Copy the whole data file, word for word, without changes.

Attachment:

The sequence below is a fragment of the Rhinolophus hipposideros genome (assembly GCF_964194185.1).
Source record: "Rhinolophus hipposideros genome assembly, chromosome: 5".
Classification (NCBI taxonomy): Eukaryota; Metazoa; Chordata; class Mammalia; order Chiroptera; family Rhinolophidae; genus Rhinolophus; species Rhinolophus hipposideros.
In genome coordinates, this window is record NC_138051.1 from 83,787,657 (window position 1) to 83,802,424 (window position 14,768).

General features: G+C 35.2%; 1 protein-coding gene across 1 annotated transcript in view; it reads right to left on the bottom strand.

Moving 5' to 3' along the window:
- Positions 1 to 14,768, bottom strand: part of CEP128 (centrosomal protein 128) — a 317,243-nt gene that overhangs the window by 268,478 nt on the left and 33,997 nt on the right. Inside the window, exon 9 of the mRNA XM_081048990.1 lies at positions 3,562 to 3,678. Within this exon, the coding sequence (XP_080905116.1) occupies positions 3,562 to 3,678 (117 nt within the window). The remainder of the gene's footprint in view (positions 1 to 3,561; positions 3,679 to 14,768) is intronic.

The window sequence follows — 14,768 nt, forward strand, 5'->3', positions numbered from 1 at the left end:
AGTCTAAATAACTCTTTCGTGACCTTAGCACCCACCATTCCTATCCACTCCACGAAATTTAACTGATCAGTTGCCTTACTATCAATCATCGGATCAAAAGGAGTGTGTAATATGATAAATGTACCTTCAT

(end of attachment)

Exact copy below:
The sequence below is a fragment of the Rhinolophus hipposideros genome (assembly GCF_964194185.1).
Source record: "Rhinolophus hipposideros genome assembly, chromosome: 5".
Classification (NCBI taxonomy): Eukaryota; Metazoa; Chordata; class Mammalia; order Chiroptera; family Rhinolophidae; genus Rhinolophus; species Rhinolophus hipposideros.
In genome coordinates, this window is record NC_138051.1 from 83,787,657 (window position 1) to 83,802,424 (window position 14,768).

General features: G+C 35.2%; 1 protein-coding gene across 1 annotated transcript in view; it reads right to left on the bottom strand.

Moving 5' to 3' along the window:
- Positions 1 to 14,768, bottom strand: part of CEP128 (centrosomal protein 128) — a 317,243-nt gene that overhangs the window by 268,478 nt on the left and 33,997 nt on the right. Inside the window, exon 9 of the mRNA XM_081048990.1 lies at positions 3,562 to 3,678. Within this exon, the coding sequence (XP_080905116.1) occupies positions 3,562 to 3,678 (117 nt within the window). The remainder of the gene's footprint in view (positions 1 to 3,561; positions 3,679 to 14,768) is intronic.

The window sequence follows — 14,768 nt, forward strand, 5'->3', positions numbered from 1 at the left end:
AGTCTAAATAACTCTTTCGTGACCTTAGCACCCACCATTCCTATCCACTCCACGAAATTTAACTGATCAGTTGCCTTACTATCAATCATCGGATCAAAAGGAGTGTGTAATATGATAAATGTACCTTCAT